Stress Is Not Your Enemy

7:50 AM Tuesday April 24, 2012  | Comments (36)

How often do you intentionally push yourself to discomfort?

I know that sounds a little nutty, but here's why I ask: Subjecting yourself to stress is the only way to systematically get stronger — physically, emotionally, mentally and spiritually. And you'll get weaker if you don't.

We live by the myth that stress is the enemy in our lives. The real enemy is our failure to balance stress with intermittent rest. Push the body too hard for too long — chronic stress — and the result will indeed be burnout and breakdown. But subject the body to insufficient stress, and it will weaken and atrophy.

Few of us push ourselves nearly hard enough to realize our potential, nor do we rest, sleep, and renew nearly as deeply or for as long as we should.

This is easiest to see at the physical level. In the absence of regular cardiovascular exercise — a form of stress — the heart's ability to efficiently pump blood drops an average of 1 percent a year between the ages of 30 and 70, and faster after that. Likewise, in the absence of strength training — literally pushing weight against resistance — we lose an average of 1 percent of lean muscle mass every year after age 30.

But those effects can be dramatically reversed, even very late in life. In one of a series of studies, a group of nursing home residents with an average age of 87 were put on a strength training program 3 times a week for 45 minutes a session. They were given plenty of time to rest between sets and to recover between sessions. On average, they more than doubled their strength in just ten weeks.

The principle is simple, but not entirely intuitive. The harder you push yourself, the more you signal your body to grow. It's called supercompensation, and the growth actually occurs during recovery. The limiting factor is mostly your tolerance for discomfort.

Think for a moment about attention. Absorbed focused lies at the heart of great performance. Unfortunately, our minds have minds of their own — they flit from thought to thought. It's also more difficult than ever to stay focused in this digital age. Never before have we had to deal with so many seductive distractions.

Training your mind operates by the same principle as training your body. By focusing on one thing for a defined period of time — say by counting your breath, or working at a demanding task, or even reading a difficult book — you're subjecting your attention to stress.

As your mind wanders, the challenge is to return your focus to the breath, or the task, or the book. Effectively, you're training control of your attention. The more intensely you practice, even for short increments of time, the stronger you'll get.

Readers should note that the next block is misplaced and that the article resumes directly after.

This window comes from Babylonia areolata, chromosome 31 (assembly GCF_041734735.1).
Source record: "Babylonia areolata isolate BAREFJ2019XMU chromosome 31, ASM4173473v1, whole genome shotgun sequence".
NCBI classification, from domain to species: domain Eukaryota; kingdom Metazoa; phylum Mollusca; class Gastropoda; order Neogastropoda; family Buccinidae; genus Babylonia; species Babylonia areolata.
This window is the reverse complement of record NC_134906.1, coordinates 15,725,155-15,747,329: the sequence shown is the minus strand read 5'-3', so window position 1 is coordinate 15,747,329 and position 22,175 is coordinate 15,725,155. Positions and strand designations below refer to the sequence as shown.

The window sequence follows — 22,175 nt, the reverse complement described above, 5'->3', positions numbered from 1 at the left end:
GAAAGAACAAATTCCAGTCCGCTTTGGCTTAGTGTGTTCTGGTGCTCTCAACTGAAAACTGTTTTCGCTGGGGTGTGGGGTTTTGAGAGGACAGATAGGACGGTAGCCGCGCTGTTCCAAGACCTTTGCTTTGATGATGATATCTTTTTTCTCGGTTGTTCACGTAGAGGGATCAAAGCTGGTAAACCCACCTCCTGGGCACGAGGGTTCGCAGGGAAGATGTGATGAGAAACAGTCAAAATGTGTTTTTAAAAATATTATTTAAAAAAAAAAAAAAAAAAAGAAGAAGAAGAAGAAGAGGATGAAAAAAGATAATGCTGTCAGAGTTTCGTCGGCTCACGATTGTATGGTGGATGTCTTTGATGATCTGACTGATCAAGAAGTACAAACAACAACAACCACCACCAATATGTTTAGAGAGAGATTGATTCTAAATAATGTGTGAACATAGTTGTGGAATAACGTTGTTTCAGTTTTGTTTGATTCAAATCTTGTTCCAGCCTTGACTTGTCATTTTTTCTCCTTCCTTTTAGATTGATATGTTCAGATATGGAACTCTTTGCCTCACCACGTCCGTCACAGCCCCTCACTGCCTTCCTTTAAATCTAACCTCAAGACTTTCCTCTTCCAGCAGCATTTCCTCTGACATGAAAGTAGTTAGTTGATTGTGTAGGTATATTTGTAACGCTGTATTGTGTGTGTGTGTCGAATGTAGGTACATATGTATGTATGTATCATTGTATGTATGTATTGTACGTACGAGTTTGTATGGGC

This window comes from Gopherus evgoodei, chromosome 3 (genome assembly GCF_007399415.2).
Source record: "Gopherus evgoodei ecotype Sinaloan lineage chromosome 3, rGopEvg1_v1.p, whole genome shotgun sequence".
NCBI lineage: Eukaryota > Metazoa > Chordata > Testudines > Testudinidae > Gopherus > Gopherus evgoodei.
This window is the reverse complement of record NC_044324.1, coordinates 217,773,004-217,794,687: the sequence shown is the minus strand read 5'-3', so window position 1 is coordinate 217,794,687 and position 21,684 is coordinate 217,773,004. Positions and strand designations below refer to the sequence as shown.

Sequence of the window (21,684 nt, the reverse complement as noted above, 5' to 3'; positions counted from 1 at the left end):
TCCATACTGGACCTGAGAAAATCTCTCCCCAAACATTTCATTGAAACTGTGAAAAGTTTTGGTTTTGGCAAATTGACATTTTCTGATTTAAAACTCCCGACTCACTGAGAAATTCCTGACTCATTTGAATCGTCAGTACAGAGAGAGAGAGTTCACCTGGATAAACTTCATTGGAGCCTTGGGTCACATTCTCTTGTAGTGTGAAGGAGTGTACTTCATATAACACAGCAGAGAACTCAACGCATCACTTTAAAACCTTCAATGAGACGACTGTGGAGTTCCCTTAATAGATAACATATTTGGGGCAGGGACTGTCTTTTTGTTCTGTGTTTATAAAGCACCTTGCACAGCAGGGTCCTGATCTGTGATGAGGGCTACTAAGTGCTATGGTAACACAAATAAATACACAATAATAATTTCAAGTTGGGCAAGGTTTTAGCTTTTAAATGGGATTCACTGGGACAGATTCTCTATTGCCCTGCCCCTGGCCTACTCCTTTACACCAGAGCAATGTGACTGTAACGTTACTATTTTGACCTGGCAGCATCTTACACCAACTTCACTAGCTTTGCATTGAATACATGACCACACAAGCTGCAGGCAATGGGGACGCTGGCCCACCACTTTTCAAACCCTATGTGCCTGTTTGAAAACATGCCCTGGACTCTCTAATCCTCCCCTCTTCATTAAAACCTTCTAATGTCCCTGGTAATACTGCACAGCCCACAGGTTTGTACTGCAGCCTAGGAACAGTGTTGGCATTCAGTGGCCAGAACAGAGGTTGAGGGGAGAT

The alternative is shallowness. So much of what we do all day long requires little real effort, but yields only the most fleeting gratification.

For me, writing this blog is one way I intentionally push myself to discomfort for several hours every week. I don't relish pain any more than the next guy, and so to get past my resistance, I write at a set time, for 90 minutes at a stretch before taking a break. Working at a piece of writing forces me to think hard and searchingly, about a subject that matters to me, and then try to compose sentences that are lean, crisp, and clear, and say exactly what I mean them to say.

It can be frustrating and uncomfortable to think hard — especially early in the process. I often feel compelled to get up from my desk and eat something, or check my email, or do anything but keep writing.

Occasionally I succumb, but mostly I've learned to put off these indulgences, comforted by the knowledge that staying the course will ultimately make me feel more alive, more productive, and better about myself than I ever will by flitting between the day's more trivial tasks.

Completing a challenging piece of work, or a tough workout, or an intellectually demanding book, frees us to truly savor and enjoy the period afterwards — to experience time off not as slacking but as a fully earned opportunity for restoration.

Most of us instinctively run from discomfort, but struggle equally to value rest and renewal. We operate instead in a gray zone, rarely fully engaged and rarely deeply relaxed.

What practice could you add to your life to regularly push beyond your comfort zone — and then deliberately renew? Increasing the amplitude of your wave — from intense effort to deep renewal — is the surest path to a more fully realized life.

More blog posts by Tony Schwartz

 

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